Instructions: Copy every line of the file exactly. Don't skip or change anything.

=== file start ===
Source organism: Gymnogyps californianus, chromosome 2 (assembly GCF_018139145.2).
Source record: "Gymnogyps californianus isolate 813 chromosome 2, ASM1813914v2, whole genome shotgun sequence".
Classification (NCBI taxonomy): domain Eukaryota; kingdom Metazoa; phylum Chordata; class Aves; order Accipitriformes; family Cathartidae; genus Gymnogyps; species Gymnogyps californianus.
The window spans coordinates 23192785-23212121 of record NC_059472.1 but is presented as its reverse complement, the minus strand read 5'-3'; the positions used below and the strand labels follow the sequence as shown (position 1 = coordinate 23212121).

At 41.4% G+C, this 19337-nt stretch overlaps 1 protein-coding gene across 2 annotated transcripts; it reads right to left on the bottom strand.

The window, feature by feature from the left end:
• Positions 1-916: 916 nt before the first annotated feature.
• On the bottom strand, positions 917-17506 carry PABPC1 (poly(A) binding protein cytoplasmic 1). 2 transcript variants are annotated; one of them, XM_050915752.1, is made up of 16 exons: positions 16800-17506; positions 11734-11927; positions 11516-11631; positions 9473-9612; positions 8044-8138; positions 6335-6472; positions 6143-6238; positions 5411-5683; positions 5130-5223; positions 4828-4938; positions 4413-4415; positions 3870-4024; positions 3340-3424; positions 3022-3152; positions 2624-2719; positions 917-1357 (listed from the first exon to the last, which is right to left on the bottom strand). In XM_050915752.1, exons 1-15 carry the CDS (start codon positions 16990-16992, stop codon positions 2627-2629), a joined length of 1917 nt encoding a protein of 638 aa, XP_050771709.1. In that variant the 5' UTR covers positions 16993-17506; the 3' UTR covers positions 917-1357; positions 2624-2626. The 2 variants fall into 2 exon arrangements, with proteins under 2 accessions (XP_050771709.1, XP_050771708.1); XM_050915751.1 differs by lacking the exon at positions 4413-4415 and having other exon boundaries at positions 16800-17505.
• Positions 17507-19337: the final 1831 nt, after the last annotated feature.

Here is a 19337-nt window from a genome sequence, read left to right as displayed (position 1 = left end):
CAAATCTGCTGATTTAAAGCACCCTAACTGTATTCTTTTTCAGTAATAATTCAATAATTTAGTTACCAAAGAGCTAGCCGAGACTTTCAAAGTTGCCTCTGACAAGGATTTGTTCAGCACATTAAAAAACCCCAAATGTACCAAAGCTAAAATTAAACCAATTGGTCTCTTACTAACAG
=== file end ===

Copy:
Source organism: Gymnogyps californianus, chromosome 2 (assembly GCF_018139145.2).
Source record: "Gymnogyps californianus isolate 813 chromosome 2, ASM1813914v2, whole genome shotgun sequence".
Classification (NCBI taxonomy): domain Eukaryota; kingdom Metazoa; phylum Chordata; class Aves; order Accipitriformes; family Cathartidae; genus Gymnogyps; species Gymnogyps californianus.
The window spans coordinates 23192785-23212121 of record NC_059472.1 but is presented as its reverse complement, the minus strand read 5'-3'; the positions used below and the strand labels follow the sequence as shown (position 1 = coordinate 23212121).

At 41.4% G+C, this 19337-nt stretch overlaps 1 protein-coding gene across 2 annotated transcripts; it reads right to left on the bottom strand.

The window, feature by feature from the left end:
• Positions 1-916: 916 nt before the first annotated feature.
• On the bottom strand, positions 917-17506 carry PABPC1 (poly(A) binding protein cytoplasmic 1). 2 transcript variants are annotated; one of them, XM_050915752.1, is made up of 16 exons: positions 16800-17506; positions 11734-11927; positions 11516-11631; positions 9473-9612; positions 8044-8138; positions 6335-6472; positions 6143-6238; positions 5411-5683; positions 5130-5223; positions 4828-4938; positions 4413-4415; positions 3870-4024; positions 3340-3424; positions 3022-3152; positions 2624-2719; positions 917-1357 (listed from the first exon to the last, which is right to left on the bottom strand). In XM_050915752.1, exons 1-15 carry the CDS (start codon positions 16990-16992, stop codon positions 2627-2629), a joined length of 1917 nt encoding a protein of 638 aa, XP_050771709.1. In that variant the 5' UTR covers positions 16993-17506; the 3' UTR covers positions 917-1357; positions 2624-2626. The 2 variants fall into 2 exon arrangements, with proteins under 2 accessions (XP_050771709.1, XP_050771708.1); XM_050915751.1 differs by lacking the exon at positions 4413-4415 and having other exon boundaries at positions 16800-17505.
• Positions 17507-19337: the final 1831 nt, after the last annotated feature.

Here is a 19337-nt window from a genome sequence, read left to right as displayed (position 1 = left end):
CAAATCTGCTGATTTAAAGCACCCTAACTGTATTCTTTTTCAGTAATAATTCAATAATTTAGTTACCAAAGAGCTAGCCGAGACTTTCAAAGTTGCCTCTGACAAGGATTTGTTCAGCACATTAAAAAACCCCAAATGTACCAAAGCTAAAATTAAACCAATTGGTCTCTTACTAACAG